However Wilson is cognisant that the luxury sector has, thus far, been immune to the pressures of sustainable packaging due to the assumed long lifespan of its products. A consumer is more likely to keep and reuse a beautiful Fortnum & Mason chocolate box, for instance, than a Milk Tray.
“But this is changing,” he says. “Quality and brand aspiration is critical and therefore innovation in high quality and high-performance materials is essential. Materials that perform and present need to be developed to maintain the luxury credibility that a brand demands.
“This will come through innovation and material development.”
The current trend for minimalism (little to no branding on packaging) in the luxury sector has also meant for easier experimentation with avant-garde, sustainable materials, says Victoria Walmsley, media developer at Progress Packaging. The agency has been working with recycled cottons, canvas and hessian, as well as corrugated board and recycled boards.
“There is definitely a strong wave of encouragement [for more sustainable materials] that comes from designers, manufacturers, and the consumers, too,” she says. “We do see more enquiries asking us how they can make things pretty but also reusable. I think reusability once a product has been opened is the key requirement. The market doesn’t just want to provide bags and boxes that will get used once and then thrown away anymore.”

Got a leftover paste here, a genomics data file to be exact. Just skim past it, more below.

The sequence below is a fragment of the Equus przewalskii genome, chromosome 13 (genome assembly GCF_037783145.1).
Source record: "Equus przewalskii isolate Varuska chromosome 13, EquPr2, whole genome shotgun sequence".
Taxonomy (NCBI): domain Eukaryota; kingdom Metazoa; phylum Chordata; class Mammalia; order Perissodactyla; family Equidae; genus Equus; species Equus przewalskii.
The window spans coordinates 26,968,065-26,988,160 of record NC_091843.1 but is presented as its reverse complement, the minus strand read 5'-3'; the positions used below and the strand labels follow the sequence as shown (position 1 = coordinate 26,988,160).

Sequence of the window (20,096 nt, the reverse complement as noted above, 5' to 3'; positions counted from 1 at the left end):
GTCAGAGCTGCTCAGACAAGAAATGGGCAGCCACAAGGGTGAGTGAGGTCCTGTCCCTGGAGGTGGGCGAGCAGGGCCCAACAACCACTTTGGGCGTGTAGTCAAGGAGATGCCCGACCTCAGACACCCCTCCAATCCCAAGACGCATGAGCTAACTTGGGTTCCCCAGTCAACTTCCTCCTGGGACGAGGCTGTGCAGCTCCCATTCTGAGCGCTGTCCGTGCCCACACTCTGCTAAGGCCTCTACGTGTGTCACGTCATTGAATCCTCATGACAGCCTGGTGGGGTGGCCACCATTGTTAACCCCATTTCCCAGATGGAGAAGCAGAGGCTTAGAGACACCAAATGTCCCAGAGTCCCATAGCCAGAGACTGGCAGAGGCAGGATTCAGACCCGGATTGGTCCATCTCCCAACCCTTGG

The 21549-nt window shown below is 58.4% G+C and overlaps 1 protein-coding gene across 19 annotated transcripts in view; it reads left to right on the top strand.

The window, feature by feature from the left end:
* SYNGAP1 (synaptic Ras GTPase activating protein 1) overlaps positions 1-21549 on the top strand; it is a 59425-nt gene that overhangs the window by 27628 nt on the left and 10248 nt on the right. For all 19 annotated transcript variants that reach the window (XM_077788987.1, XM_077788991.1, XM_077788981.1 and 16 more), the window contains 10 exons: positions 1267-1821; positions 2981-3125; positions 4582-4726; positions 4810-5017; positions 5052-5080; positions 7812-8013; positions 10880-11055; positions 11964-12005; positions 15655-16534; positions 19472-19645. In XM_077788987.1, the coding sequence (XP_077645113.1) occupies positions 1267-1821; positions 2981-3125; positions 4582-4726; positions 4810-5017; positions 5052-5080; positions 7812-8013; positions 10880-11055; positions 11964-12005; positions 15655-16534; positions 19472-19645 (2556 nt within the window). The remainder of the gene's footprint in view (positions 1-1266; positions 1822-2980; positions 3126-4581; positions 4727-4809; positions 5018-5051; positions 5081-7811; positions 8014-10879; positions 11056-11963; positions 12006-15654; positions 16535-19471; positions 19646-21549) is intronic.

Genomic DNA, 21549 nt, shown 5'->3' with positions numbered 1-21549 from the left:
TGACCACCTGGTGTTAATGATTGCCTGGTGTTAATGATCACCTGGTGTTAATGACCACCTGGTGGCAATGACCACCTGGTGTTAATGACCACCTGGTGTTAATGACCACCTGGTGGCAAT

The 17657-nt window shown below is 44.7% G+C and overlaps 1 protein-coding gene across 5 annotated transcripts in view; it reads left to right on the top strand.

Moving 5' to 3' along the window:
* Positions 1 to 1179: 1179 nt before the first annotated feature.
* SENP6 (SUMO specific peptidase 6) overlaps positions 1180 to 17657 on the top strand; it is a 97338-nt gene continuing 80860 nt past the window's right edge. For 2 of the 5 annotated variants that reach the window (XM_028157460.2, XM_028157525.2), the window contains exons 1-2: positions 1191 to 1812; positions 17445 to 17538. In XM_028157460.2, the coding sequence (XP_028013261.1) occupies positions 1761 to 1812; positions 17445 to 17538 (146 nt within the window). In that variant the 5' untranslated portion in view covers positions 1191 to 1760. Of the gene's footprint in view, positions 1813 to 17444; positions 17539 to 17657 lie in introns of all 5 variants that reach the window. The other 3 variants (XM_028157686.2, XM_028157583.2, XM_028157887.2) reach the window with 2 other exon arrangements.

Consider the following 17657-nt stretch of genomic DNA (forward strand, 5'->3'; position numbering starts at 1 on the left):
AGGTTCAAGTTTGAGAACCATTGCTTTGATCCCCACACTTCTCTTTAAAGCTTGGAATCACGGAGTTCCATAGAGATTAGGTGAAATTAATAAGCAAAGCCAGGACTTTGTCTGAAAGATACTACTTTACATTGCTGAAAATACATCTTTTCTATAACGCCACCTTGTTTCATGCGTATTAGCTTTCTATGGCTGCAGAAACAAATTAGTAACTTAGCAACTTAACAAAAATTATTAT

Yet environmental charities, quite understandably, aren’t ready to rest the future of the world’s oceans on the luxury sector’s ability to innovate alternatives to plastic. For Julian Kirby, lead plastic-free campaigner at Friends of the Earth, the onus is on a number of actors to make change.
“Currently the companies that make and market packaging only contribute about 10% of the costs of collecting and processing it, meaning the remaining 90% is borne by tax payers through cash-strapped local authorities,” he says. “A mix of sectors working together could rapidly provide answers we need to the plastic pollution crisis, with big companies having the power to make alternatives to plastic the mainstream choice.
“However, for this change to come about on a mass corporate scale we need central government action.”